Sunday, April 10, 2011

Cpl. John W. Crow, 10th Alabama Infantry, Company A, 1841-1865

I haven't really been concentrating on the Crow side of my family lately, but since Bill West issued his Civil War challenge here, I thought I'd go ahead and put together what I know about my 3rd cousin (5x removed) who perished in the war.

John W. Crow was born March 8, 1841 in Ashville, St. Clair County, Alabama.  He was the third of 10 children born to Roland Bryant and Elizabeth (Lankford) Crow.  I know very little about his childhood at this point, except that his father was a farmer.  I have been able to get my hands on some of his military documents from Footnote and Ancestry, and I am hoping to obtain some additional documents from the archives in Alabama when I make the 4-hour drive to Montgomery in a few weeks.

On June 4, 1861, at the age of 20, John enlisted with the 10th Alabama Infantry Regiment (Company A) of the Confederate Army.  During his enlistment, he participated in the following battles:

Dranesville (20 Dec 1861)
Yorktown (5 Apr - 3 May 1862)
*absent at Williamsburg (5 May 1862)
Seven Pines (31 May - 1 Jun 1862)
Richmond/Frazier's Farm (30 Jun 1862)
Second Manassas (30 Aug 1862)
Harper's Ferry (12 Sept - 15 Sept 1862)
Sharpsburg (17 Sept 1862)
Fredericksburg (13 Dec 1862)
Salem Church (3 May 1863)
Gettysburg (1 Jul - 3 Jul 1863)
Bristoe Station (Oct - Nov 1863)
Mine Run (27 Nov - 2 Dec 1863)
Wilderness (5 May - 7 May 1864)
Spotsylvania Courthouse (8 May - 26 May 1864)
Hanover Junction (23 May - 26 May 1864)
Atley's Station
Siege of Turkey Ridge
Wilcox Farm
Courtesy of Civil War Service Database found at Alabama Dept. of Archives and History

John W. Crow was appointed the rank of Corporal on April 1, 1864.  He was captured at Ream’s Station on June 29, 1864 and taken to the POW camp at Point Lookout, Maryland, where he died on April 22, 1865 from dysentery and was buried.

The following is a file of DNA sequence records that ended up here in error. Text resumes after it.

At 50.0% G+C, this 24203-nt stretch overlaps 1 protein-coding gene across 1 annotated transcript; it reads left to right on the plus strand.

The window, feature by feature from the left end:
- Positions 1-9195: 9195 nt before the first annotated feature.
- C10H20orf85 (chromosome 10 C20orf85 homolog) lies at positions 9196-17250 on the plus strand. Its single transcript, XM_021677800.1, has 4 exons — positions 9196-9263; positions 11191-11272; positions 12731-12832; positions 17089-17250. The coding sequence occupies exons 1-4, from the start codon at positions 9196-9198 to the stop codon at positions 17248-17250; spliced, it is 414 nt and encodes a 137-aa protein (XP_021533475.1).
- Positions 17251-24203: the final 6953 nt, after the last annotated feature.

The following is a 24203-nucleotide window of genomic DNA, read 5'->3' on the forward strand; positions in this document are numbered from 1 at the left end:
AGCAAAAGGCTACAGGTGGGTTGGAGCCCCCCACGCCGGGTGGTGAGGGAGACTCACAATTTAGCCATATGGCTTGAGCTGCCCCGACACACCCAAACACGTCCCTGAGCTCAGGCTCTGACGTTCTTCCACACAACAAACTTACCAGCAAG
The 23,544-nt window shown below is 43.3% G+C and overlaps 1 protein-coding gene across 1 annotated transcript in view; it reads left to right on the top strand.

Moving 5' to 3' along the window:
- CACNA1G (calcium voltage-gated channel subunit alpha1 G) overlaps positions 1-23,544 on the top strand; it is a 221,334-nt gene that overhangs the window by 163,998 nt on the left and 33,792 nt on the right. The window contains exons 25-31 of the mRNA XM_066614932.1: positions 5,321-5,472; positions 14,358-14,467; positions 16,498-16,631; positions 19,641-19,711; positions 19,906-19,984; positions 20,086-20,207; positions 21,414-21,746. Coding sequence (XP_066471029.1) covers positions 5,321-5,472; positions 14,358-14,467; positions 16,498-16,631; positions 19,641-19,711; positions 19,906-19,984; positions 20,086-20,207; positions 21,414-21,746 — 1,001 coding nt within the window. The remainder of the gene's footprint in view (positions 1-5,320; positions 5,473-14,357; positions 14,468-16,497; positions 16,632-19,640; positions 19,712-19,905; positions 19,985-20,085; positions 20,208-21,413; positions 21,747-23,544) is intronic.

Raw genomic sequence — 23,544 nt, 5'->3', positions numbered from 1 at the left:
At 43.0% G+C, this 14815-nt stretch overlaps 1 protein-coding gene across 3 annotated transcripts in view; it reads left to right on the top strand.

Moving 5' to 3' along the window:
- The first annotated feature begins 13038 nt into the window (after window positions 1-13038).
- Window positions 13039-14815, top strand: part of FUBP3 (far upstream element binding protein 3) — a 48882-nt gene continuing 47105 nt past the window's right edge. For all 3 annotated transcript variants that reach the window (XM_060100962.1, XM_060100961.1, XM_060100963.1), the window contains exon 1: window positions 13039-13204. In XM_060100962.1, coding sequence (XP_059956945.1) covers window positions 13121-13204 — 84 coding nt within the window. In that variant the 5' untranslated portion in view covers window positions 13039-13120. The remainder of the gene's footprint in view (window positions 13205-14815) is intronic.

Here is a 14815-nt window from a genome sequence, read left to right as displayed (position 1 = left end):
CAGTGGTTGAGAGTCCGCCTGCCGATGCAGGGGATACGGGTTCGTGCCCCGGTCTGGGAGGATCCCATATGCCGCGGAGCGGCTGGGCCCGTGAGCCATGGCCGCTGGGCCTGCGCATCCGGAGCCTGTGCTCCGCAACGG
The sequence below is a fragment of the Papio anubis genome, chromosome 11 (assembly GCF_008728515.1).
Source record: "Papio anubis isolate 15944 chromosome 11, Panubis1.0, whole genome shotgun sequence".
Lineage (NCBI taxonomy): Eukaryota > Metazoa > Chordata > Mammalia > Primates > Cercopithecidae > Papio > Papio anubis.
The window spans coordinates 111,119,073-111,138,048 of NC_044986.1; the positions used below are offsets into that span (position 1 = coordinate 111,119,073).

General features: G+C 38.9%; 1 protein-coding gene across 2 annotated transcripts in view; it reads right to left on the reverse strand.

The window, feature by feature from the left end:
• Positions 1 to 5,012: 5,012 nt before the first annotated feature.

I found a record of him at Point Lookout Confederate Cemetery at Find-A-Grave, which gives a bit of history of the cemetery:
Originally, the soldiers were buried in two cemeteries near the prison camp. However, because the cemetery land started to erode into the Chesapeake, in 1870 the state of Maryland removed the remains. In 1910 they were moved again and re-interred in a burial trench one mile inland, near where a federal monument was constructed that year. The 80-foot granite obelisk marks the site, just outside Point Lookout State Park, but the actual boundaries of the pit are not marked.

Point Lookout POW Camp (Camp Hoffman) was established after the Battle of Gettysburg to incarcerate Confederate prisoners.  It was in operation from August 1863 through June 1865. Being only 5' above sea level, it was located on approximately 30 acres of leveled land. It was the largest Union prison camp for Confederates.  Point Lookout was one of the most secure POW camps, being surrounded on three sides by water from the Chesapeake Bay and the Potomac River, with Union cannons pointed toward the prisoners from Ft. Lincoln and guns of Union ships anchored in nearby waters.  Only an estimated 50 escapes were successful.  A more in-depth history of the prison camp can be found here.  Warning: the website also contains stories from some of the survivors of Point Lookout.  They are quite graphic.

The records that I have been able to review show that John was absent at the battle of Williamsburg in May 1862.  It is possible that he was in the hospital during that battle, and I hope to find out for sure if I am able to find additional records in Alabama to fill in the blanks.


Bill West said...

Interesting post, Jenny. I'd never heard of Camp Lookout before.

Thanks for sending this post into the Challenge!

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